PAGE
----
fetch fights fascists

It is barely afternoon on the West Coast of North America, so I am still digesting the news as it is coming in. I sit at a reference desk in my library, helping students find books or cite sources or research topics, hoping this will help them succeed in their efforts to better their lives, to become more productive individuals and better informed citizens. So I am not at the barricades (yet), where people risk police brutality as they mount a diverse (pluralistic, inter-sectional, choose your favorite) resistance against reactionary forces that have taken over the State.

As come out the people, so come out the hashtags: #ResistFromDay1, #womensmarch, #j20resist, #disruptj20 and many more. Follow them, retweet them, support them. Twitter is hardly the revolutionary force we once thought it was, but as Black Lives Matter and the Arab Spring have demonstrated, social media remains a powerful force of communication and dissemination of information. (And other words that end in “tion.”)

Tonight people will be taking over cities across the country, but I will wait until tomorrow to join the Women’s March in Portland. I worry tonight will be taken over by the shop window breakers. I have no love or hate for shop windows, but the small number of people who break them detract from the important messages the vast number of protesters are trying to get through a news media culture genetically disposed toward sensational images and hot headed headlines. (Purple prose alliteration alert!)

This struggle will not finish in one day, or one weekend, or one year. There is real work to be done, and I am grateful for the hard working folks who have done so much already. I do my bit, but I should do more. I bet a lot of folks stumbling upon this post will feel the same. So what should be done? What is the strategy? (Do the Democrats have one yet? Are they reliable?) Is there a working theory to make our praxis coherent? Maybe we need multiple theories and a diversification of practices.

There are multiple fronts, after all: not only the federal level, but state and municipal levels (school boards!); protests, boycotts, petitions, strikes; party organization, election reform, investigations of voter suppression; pressure on elected representatives (whether they represent us or not) and the corporations who prop them up; demanding the places we work for abide by standards of human dignity and respect; donating to and participating in organizations the fight for our civil liberties, human rights, and individual freedoms.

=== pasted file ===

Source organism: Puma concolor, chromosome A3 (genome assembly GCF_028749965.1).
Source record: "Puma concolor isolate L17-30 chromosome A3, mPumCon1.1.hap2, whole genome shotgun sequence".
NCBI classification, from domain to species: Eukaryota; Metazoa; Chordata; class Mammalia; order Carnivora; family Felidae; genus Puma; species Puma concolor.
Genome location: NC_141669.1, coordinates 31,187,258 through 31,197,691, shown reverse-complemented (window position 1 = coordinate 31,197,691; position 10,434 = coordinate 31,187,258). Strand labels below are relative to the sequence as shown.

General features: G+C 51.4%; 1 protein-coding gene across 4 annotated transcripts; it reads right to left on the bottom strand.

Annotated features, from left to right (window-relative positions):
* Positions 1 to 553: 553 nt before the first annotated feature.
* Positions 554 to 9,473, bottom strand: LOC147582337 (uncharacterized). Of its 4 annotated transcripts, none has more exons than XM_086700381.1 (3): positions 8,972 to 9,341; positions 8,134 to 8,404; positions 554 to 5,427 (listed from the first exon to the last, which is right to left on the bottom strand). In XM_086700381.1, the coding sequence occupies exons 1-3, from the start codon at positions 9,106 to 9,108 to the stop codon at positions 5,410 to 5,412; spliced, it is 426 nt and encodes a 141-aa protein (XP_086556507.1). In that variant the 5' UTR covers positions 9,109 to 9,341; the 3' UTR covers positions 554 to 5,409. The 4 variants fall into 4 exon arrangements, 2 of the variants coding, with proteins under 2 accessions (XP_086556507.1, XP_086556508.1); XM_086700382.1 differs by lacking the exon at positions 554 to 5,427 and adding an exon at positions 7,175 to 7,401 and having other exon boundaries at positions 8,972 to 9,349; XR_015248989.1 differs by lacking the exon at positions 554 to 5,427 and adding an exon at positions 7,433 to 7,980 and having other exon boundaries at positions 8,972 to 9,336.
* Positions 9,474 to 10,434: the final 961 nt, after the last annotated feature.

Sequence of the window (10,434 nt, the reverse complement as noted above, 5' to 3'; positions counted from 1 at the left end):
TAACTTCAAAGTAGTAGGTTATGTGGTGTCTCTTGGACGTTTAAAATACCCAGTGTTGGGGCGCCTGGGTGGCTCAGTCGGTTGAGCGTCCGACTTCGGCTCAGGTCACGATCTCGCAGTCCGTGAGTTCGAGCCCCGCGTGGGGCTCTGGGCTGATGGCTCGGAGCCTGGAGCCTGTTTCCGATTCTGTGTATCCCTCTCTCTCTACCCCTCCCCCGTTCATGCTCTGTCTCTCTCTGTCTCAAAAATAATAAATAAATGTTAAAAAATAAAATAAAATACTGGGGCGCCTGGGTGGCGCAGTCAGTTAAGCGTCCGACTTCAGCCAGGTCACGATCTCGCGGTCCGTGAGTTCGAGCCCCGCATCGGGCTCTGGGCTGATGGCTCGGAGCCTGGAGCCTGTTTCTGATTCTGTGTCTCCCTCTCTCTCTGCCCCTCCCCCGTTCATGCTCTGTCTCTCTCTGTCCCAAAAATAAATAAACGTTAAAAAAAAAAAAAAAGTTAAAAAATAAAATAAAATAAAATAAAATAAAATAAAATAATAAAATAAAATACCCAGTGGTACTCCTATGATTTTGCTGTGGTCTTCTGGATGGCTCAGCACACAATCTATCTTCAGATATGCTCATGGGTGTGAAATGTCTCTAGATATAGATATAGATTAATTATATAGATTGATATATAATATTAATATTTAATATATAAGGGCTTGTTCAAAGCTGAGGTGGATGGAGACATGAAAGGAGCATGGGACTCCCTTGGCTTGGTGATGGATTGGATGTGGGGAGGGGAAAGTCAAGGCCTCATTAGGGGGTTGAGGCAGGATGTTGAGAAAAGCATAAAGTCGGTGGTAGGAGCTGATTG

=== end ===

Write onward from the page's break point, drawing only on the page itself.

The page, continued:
Yet even on a more practical level, we have to watch out for one another, one-to-one.

Recently the president of a trade school in Missouri lost his job, simply because he allowed a homeless student to sleep in the library instead of freeze to death in sub-zero temperatures. This was a simple act of kindness — and common sense decency! — that should not be heroism, but something that anyone would do. Instead, a good person was punished for it. Here in Oregon, we have seen six people die from hypothermia (I recently did a cartoon about this), at least one of whom had been evicted because she could not afford the spike in rents that are affecting the whole region; the rest were victims of our inadequate services for the mentally ill.

These and other stories are commonplace throughout the country as we wrap up eight years of the most politically progressive presidency since the Carter administration! We have only begun this new era of deregulation and dismantling of the Affordable Care Act, the prospect of which has already put thoughts of suicide into the minds of people whose lives will be made worse when their meager access to health care is taken away by Congress. (Take, for one example, the affect of repeal for trans communities.)

What are you going to do? When you see someone suffering on the street? Or when a family member or friend loses health coverage for a disability or chronic illness? When a stranger is threatened by xenophobia? Is it enough to do “what we’ve always done”? Is it enough to defend the ACA, which, really, life saving as I know it has been for thousands of people, was still compromised by an inherently dysfunctional health care system? As the TrumpAdmin threatens to embrace naked militarism abroad and at home, we need to do better than call for reinstatement of the old militarism we have experienced since September 11th. We need better than the same old politics run by corporations.

These are among many questions and concerns running through my head as this Inaugurapocolypse slips into a weekend of protest and resistance. If you were looking for answers to any of these, I apologize that I have not provided any. I don’t think there are quick and easy solutions, and I tend to resist them when proposed; isn’t that kind of the problem with voters who flock to a guy who makes empty promises of bringing back jobs and restoring America to a highly sanitized former glory? We have enough of that already, oy. However, I am encouraged by the engagement and thoughfulness of people like Ijeoma Oluo (see her recent FB video on social justice work) and all the great people organizing in my hometown.

Good luck out there. Stay safe.

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